Being self employed I feel the same worries of field failures damaging my reputation. I always evaluate between function, conscience and the consumer expectation which sometimes means losing money on projects. – my conscience usually decides.

      • Brian on 31 December 2013 at 1:24 am

        Just curious what your response is if the repair were to fail down the road?

        • Paul Sellers on 31 December 2013 at 5:35 am

          I was saying that in general I will replace a part rather than glue, unless I am certain there is no chance of further failure. A repair is very expensive if it’s down to the craftsman a half day’s drive away to pick up a piece for repair he has to eat. Also, things like chair parts are always replaced and not glued. I couldn’t live with myself if someone was injured because of failed repair.

          • Ed on 31 December 2013 at 9:05 pm

            Paul- Suppose you decided to remake this part. Normally, we chop the mortise, we get what we get, and then we fine tune the tenon. In this case, the tenon is already done, so if you make a replacement post, how would you tune the joint? Patient paring of the mortise? Does that work, especially in a heavy component like this post? If it weren’t a through tenon, you could glue shims onto the tenon and tune as normal, but wouldn’t’ that show on a through tenon.

  6. Russ in SLC, UT, USA on 30 December 2013 at 7:15 am

    I feel your pain,Paul. 25 years ago my first woodworking project was an oa dining room set. Everything had been done with handtools on the balcony of my apartment. A few weeks after finishing two of the chairs I listenened to the joints blow apart from being too tight.
    Nice recovery on your part. Best wishes to you, Paul.

  7. António Henrique on 30 December 2013 at 10:04 am

    I enjoy your way of teaching. It’s very pleasent beeing thaught, in this simple and honest way!
    When a master embrasses “this kind of steps” and share them with his aprentices, the path for technical and personal development gets wider and inlight.
    Thank you! for sharing.

  8. nvmepeter on 30 December 2013 at 10:17 am

    This is the first time I thought I had something of relivence to comment on. Apon reading other comments, I see that my thoughts have been covered. Thank you Paul for share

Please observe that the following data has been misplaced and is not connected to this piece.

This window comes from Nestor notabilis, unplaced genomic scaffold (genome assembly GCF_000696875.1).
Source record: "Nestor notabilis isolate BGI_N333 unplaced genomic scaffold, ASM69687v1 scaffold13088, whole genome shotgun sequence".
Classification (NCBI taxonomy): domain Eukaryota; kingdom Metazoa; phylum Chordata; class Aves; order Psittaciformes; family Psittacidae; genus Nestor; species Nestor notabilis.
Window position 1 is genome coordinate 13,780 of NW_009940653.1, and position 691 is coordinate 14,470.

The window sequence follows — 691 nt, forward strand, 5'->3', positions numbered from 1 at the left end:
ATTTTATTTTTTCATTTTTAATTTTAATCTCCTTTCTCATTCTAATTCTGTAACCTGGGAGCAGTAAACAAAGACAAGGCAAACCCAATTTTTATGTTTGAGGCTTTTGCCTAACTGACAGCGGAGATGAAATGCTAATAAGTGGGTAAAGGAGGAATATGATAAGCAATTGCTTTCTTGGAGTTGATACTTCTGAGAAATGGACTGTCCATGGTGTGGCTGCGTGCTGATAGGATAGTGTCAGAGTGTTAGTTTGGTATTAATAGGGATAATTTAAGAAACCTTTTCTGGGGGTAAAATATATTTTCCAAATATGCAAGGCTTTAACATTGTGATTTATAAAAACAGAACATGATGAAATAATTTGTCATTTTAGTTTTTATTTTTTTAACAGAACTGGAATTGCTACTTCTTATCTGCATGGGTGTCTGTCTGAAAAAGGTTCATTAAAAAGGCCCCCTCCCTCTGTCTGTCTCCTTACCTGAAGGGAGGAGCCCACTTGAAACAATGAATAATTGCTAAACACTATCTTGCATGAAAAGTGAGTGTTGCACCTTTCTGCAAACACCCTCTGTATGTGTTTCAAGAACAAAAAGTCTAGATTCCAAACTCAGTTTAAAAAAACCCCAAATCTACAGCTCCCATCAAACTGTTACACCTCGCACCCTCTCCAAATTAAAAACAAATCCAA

ing all you aspects of craftsmanship and life’s pholosophys. cheers Peter appologies for spelling errors.

  9. Frank Manello on 30 December 2013 at 2:17 pm

    So sorry to hear of this, but on the plus side you learned something. When I owned a manufacturing business and things would go wrong, we would not rest until we found the Root Cause of the occurrence. I made sure everyone in our small shop of 20 people was involved in the investigation so everyone could develop both their investigative skills and awareness of how seemingly small things can result in a catastrophic event. We seldom if ever repeated the same mistake.

  10. Craig Gamble on 30 December 2013 at 2:49 pm

    Don’t you just hate it when that happens, Paul so sorry to hear that, as you say you learn not to get upset about mishaps when you start working in wood from day one- but it hurts when your project makes a turn for the worst.

  11. Ed on 30 December 2013 at 8:03 pm

    Well, if it had to happen, thank goodness it happened in a dry assembly rather than during glue-up, especially so close to having to vacate for the day with no chance to stay late. Through tenons are so tough for me. Everything shows without a shoulder, so you go for tight, but then the more you try for perfection, the closer you are to disaster. Paul, you once said that taking risks was important in woodworking. Perhaps if these things don’t happen now and then it means you’re not taking enough risk?

  12. Cristiano on 1 January 2014 at 12:15 pm

    Really thank you for sharing this, you are a true “maestro”.

  13. Mike Melendrez on 6 January 2014 at 8:32 pm

    Adapt and overcome that’s what I say. Good job I am sure it looks great.